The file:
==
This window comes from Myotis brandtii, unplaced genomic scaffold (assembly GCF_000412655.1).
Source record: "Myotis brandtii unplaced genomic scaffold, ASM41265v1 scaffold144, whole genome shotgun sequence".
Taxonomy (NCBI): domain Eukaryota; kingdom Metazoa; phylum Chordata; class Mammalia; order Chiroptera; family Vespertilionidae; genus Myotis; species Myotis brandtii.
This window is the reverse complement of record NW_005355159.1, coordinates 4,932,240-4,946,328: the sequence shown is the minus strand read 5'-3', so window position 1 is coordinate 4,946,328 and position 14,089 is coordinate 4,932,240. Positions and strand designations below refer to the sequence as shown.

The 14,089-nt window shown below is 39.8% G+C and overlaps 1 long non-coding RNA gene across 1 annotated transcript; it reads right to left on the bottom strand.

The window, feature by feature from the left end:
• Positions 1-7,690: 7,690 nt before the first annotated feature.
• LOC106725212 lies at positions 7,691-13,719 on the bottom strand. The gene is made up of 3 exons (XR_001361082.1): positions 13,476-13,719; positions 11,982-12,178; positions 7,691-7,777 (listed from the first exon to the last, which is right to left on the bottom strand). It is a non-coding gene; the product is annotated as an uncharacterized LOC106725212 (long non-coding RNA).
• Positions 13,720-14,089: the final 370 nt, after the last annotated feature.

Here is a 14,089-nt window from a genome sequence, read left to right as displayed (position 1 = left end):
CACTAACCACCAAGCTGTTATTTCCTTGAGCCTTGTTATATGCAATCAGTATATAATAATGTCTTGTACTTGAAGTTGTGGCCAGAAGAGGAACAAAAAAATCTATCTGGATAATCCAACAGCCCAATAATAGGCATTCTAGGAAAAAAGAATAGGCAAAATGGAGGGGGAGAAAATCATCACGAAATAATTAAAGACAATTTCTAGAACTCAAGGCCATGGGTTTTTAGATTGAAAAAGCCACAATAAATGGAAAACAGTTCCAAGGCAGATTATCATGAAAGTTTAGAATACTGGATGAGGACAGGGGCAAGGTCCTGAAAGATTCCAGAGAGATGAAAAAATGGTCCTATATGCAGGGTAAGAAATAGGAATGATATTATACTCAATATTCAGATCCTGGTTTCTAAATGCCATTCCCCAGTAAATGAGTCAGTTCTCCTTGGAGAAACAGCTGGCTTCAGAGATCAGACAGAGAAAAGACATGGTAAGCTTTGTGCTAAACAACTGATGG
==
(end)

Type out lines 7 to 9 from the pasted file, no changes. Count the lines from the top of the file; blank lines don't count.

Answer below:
• Positions 1-7,690: 7,690 nt before the first annotated feature.
• LOC106725212 lies at positions 7,691-13,719 on the bottom strand. The gene is made up of 3 exons (XR_001361082.1): positions 13,476-13,719; positions 11,982-12,178; positions 7,691-7,777 (listed from the first exon to the last, which is right to left on the bottom strand). It is a non-coding gene; the product is annotated as an uncharacterized LOC106725212 (long non-coding RNA).
• Positions 13,720-14,089: the final 370 nt, after the last annotated feature.